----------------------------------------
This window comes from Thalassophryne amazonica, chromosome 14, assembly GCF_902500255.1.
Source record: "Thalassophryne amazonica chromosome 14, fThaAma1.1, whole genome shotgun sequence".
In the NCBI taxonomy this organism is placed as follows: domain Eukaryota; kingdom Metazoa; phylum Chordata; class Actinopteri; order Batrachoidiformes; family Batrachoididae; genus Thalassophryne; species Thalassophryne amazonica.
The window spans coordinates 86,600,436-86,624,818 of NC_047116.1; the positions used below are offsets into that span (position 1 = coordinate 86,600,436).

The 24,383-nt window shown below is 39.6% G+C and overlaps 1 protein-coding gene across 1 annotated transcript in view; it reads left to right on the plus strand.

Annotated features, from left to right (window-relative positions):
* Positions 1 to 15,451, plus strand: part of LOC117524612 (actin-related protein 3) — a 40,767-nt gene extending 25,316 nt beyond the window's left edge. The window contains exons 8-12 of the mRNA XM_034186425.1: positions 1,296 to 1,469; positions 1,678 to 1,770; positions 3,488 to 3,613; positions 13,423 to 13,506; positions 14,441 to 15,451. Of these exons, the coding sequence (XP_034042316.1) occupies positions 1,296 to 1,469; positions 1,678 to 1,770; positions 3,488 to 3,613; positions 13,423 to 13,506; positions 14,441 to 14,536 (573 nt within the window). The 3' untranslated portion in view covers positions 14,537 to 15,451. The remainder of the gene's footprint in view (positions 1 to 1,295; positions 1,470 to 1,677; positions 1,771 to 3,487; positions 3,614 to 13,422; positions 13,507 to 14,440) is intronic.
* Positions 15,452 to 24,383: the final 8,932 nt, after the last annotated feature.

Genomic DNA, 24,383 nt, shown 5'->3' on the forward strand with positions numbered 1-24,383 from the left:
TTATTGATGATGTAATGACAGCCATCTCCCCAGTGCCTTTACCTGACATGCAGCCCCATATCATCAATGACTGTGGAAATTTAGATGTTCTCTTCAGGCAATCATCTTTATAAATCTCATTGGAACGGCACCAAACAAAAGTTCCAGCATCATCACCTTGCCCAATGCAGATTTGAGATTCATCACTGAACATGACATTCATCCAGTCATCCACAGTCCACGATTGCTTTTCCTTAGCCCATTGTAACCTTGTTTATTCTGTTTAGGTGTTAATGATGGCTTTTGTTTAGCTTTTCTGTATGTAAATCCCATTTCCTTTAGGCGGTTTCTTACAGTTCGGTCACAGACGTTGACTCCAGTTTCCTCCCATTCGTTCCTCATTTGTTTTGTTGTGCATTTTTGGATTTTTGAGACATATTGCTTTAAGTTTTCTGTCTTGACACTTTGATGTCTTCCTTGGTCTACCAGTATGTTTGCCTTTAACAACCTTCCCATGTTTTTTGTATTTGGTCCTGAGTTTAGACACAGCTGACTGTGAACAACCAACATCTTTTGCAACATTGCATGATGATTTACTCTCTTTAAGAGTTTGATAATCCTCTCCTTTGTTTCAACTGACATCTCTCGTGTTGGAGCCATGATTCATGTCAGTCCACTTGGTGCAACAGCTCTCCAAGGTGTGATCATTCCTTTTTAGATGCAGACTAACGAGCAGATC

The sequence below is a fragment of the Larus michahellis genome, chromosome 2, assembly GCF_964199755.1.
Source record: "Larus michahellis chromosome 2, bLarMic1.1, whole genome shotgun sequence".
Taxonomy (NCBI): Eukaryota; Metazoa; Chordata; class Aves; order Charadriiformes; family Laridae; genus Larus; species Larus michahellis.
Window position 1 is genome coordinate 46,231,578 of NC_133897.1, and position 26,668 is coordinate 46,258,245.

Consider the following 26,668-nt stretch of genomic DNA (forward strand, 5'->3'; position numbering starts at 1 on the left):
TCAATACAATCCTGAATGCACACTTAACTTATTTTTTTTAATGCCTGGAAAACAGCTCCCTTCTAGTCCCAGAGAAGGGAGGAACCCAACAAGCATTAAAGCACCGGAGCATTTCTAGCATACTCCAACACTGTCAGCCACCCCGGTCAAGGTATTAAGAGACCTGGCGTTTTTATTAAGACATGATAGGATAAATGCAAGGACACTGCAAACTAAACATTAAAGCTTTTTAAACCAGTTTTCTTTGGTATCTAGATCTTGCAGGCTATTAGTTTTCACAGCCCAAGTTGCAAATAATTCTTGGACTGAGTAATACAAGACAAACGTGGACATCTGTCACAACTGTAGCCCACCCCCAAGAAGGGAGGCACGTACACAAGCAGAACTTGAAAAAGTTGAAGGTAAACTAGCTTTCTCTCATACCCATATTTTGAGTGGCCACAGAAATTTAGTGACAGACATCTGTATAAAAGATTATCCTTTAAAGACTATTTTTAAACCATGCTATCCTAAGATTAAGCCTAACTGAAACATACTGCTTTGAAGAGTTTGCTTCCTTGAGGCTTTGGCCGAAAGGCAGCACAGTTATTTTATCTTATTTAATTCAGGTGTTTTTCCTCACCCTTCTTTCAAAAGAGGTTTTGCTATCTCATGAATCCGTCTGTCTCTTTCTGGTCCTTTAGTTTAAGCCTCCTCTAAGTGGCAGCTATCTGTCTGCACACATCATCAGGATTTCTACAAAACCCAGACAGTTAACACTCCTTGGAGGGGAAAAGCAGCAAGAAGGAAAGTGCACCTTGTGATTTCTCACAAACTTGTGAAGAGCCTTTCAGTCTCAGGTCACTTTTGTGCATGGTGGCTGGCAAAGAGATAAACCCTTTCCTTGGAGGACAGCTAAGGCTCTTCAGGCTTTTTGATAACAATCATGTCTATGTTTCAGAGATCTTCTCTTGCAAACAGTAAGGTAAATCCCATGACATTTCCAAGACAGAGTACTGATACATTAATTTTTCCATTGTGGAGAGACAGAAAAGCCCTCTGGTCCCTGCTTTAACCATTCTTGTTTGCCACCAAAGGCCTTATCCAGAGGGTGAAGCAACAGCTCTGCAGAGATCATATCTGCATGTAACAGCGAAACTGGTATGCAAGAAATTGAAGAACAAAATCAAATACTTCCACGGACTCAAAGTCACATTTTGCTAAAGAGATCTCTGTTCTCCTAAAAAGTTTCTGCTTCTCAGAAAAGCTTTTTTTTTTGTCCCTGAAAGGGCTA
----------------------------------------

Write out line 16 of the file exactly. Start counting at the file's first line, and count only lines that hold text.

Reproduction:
TCAATACAATCCTGAATGCACACTTAACTTATTTTTTTTAATGCCTGGAAAACAGCTCCCTTCTAGTCCCAGAGAAGGGAGGAACCCAACAAGCATTAAAGCACCGGAGCATTTCTAGCATACTCCAACACTGTCAGCCACCCCGGTCAAGGTATTAAGAGACCTGGCGTTTTTATTAAGACATGATAGGATAAATGCAAGGACACTGCAAACTAAACATTAAAGCTTTTTAAACCAGTTTTCTTTGGTATCTAGATCTTGCAGGCTATTAGTTTTCACAGCCCAAGTTGCAAATAATTCTTGGACTGAGTAATACAAGACAAACGTGGACATCTGTCACAACTGTAGCCCACCCCCAAGAAGGGAGGCACGTACACAAGCAGAACTTGAAAAAGTTGAAGGTAAACTAGCTTTCTCTCATACCCATATTTTGAGTGGCCACAGAAATTTAGTGACAGACATCTGTATAAAAGATTATCCTTTAAAGACTATTTTTAAACCATGCTATCCTAAGATTAAGCCTAACTGAAACATACTGCTTTGAAGAGTTTGCTTCCTTGAGGCTTTGGCCGAAAGGCAGCACAGTTATTTTATCTTATTTAATTCAGGTGTTTTTCCTCACCCTTCTTTCAAAAGAGGTTTTGCTATCTCATGAATCCGTCTGTCTCTTTCTGGTCCTTTAGTTTAAGCCTCCTCTAAGTGGCAGCTATCTGTCTGCACACATCATCAGGATTTCTACAAAACCCAGACAGTTAACACTCCTTGGAGGGGAAAAGCAGCAAGAAGGAAAGTGCACCTTGTGATTTCTCACAAACTTGTGAAGAGCCTTTCAGTCTCAGGTCACTTTTGTGCATGGTGGCTGGCAAAGAGATAAACCCTTTCCTTGGAGGACAGCTAAGGCTCTTCAGGCTTTTTGATAACAATCATGTCTATGTTTCAGAGATCTTCTCTTGCAAACAGTAAGGTAAATCCCATGACATTTCCAAGACAGAGTACTGATACATTAATTTTTCCATTGTGGAGAGACAGAAAAGCCCTCTGGTCCCTGCTTTAACCATTCTTGTTTGCCACCAAAGGCCTTATCCAGAGGGTGAAGCAACAGCTCTGCAGAGATCATATCTGCATGTAACAGCGAAACTGGTATGCAAGAAATTGAAGAACAAAATCAAATACTTCCACGGACTCAAAGTCACATTTTGCTAAAGAGATCTCTGTTCTCCTAAAAAGTTTCTGCTTCTCAGAAAAGCTTTTTTTTTTGTCCCTGAAAGGGCTA